SEA, Inc. is an international company that delivers science to support conservation management and environmentally-responsible business decisions. With so many varied challenges facing our planet as a result of human populations and activities, there is little time to waste in either failing to respond or (worse) responding to the wrong things. With diverse, international experts and partners, we have extensive experience in science, research, engineering, conservation management, public education, and biological monitoring and mitigation of the adverse environmental impacts created by human industries.
Using innovative technologies and proactive collaborations, SEA, Inc. is tackling difficult and exciting scientific issues with global implications, such as the effects of sound on marine life, sustainable energy development, and the interaction of various stressors within a changing global climate. The issue of how human sound affects marine life has been dominated by sonar systems and marine mammal strandings. However, we are increasingly realizing that other sounds, such as those associated with offshore energy development and chronic noise arising from other industrial activities such as commercial shipping; are also key considerations. So too are we realizing that passive listening tools for detecting marine life are vital tools in monitoring for marine life around industrial operations to identify impacts and ensure sustainable development.
The work of SEA, Inc. is directly relevant to many global issues affecting the oceans. In addition to designing and conducting scientific work upon which important decisions can be based, SEA, Inc. provides this information directly to decision-makers, educators, and the general public in compelling and meaningful ways. We use innovative means of delivering scientific information to these very different entities in ways that retain and communicate the essential facts, but that are practically useful and helpful in effecting change.
Dr. Brandon Southall is President and Senior Scientist for Southall Environmental Associates (SEA), Inc. based in Santa Cruz, CA, a Research Associate with the University of California, Santa Cruz (UCSC), and an Adjunct Assistant Professor at Duke University. He obtained Masters and Ph.D. degrees from UCSC, studying communication, hearing, and the effects of noise on seals and sea lions. He directed the U.S. National Oceanic and Atmospheric Administration (NOAA) Ocean Acoustics Program and has been centrally involved in developing systematic noise exposure criteria for marine mammals and the first-ever acoustic guidelines for the agency. He founded and runs SEA, a research and consulting small business conducting and applying science to support environmental management assessments and environmentally responsible development. Dr. Southall has an extensive technical experience in leading basic and applied laboratory and field research programs as well as applying science in national and international policies. He has directed large-scale, multidisciplinary field research programs on behavioral responses of various marine mammals to human noise disturbance around the world for over a decade. He also serves as a technical advisor to international corporations and environmental organizations regarding the impacts of conventional and alternative offshore energy development and commercial shipping and has testified before the U.S. Congress and Supreme Court as well as the United Nations. He has published over 100 peer-reviewed scientific papers, 50 technical reports, and has given hundreds of presentations on related subjects to scientific, regulatory, Congressional, and general public audiences around the world.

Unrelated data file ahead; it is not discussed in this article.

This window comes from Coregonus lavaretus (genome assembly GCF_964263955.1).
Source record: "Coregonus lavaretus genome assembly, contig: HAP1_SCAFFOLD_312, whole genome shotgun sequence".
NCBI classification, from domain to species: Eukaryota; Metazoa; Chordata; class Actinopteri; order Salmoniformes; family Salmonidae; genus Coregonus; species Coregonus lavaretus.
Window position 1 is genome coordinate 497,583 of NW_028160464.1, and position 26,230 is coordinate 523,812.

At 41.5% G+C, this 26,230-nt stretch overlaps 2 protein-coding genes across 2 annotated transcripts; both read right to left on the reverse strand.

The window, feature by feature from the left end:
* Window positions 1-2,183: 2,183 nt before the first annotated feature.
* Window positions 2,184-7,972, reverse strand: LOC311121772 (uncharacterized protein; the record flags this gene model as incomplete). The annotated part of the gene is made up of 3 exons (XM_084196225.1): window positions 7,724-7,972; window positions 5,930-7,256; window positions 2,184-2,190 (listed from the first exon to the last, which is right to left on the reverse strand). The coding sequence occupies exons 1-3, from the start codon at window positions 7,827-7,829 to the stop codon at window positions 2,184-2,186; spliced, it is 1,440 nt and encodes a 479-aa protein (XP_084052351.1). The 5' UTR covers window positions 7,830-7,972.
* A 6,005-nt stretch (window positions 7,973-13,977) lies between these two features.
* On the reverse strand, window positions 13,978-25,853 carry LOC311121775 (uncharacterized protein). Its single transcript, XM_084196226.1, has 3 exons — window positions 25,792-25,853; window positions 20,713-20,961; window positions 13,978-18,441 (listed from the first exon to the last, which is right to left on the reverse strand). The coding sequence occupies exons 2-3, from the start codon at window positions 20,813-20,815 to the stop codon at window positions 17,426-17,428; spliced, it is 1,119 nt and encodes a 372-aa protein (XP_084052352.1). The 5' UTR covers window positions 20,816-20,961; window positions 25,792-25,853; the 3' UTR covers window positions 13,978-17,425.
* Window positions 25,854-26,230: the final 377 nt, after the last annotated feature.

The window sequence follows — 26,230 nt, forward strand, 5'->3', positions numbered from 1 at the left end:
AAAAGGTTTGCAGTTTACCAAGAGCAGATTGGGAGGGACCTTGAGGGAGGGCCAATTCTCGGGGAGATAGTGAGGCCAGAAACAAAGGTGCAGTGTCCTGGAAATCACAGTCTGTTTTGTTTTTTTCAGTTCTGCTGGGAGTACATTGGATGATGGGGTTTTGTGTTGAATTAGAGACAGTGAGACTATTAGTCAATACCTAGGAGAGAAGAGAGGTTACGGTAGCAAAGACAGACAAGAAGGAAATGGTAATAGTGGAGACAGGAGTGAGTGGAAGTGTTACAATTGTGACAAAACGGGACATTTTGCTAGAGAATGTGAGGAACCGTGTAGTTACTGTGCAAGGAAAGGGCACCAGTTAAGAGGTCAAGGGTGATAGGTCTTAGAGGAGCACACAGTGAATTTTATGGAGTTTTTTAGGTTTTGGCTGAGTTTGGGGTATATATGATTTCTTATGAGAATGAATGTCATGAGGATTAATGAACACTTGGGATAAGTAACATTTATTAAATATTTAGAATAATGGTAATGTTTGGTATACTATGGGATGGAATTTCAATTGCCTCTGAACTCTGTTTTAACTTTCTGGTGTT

Kristin Southall has been an Associate Scientist for Southall Environmental Associates (SEA), Inc since 2009 and an SEA BOD member and our Chief Operating Officer since 2011. She completed a bachelor’s degree in biology at the University of California at Santa Cruz (UCSC) in 1996 while gaining laboratory and field research experience with marine mammals at the Long Marine Laboratory under Dr. Ronald Schusterman and Dr. Burney Le Boeuf. Her own research on deep-diving marine mammal visual acuity was published soon afterwards in Marine Mammal Science.
Kristin went on to work as a research associate in Dr. Bill Scott’s RNA crystallography lab at UCSC and later at NASA Ames Research Center in Palo Alto, CA. Each of these professional experiences strengthened her data collection, management, analytical, and organizational skills. Following a step away from science for a few years to be a full-time mother of three young children, Kristin has enjoyed returning to marine biology with SEA, where she is supporting several research projects as well as helping manage our Santa Cruz operations. She brings a breadth of skills from both within and outside the marine science field to the SEA team.
Born and raised in Oakland, CA, Caroline’s main research interests are the sensory, cognitive, and behavioral ecology of marine mammals. She obtained her Ph.D from UCSC in Ecology and Evolutionary Biology, where she worked with the Pinniped Cognition and Sensory Systems Laboratory studying sound production and reception in seals. Her dissertation research focused on de-coding the information contained in the calls produced by male northern elephant seals during their breeding season. Working as part of an international collaboration, she conducted experiments to investigate and evaluate what their calls really mean and has found that, similar to dolphins, male northern elephant seals produce individually unique vocal signatures that they learn and remember during their energetically demanding breeding season.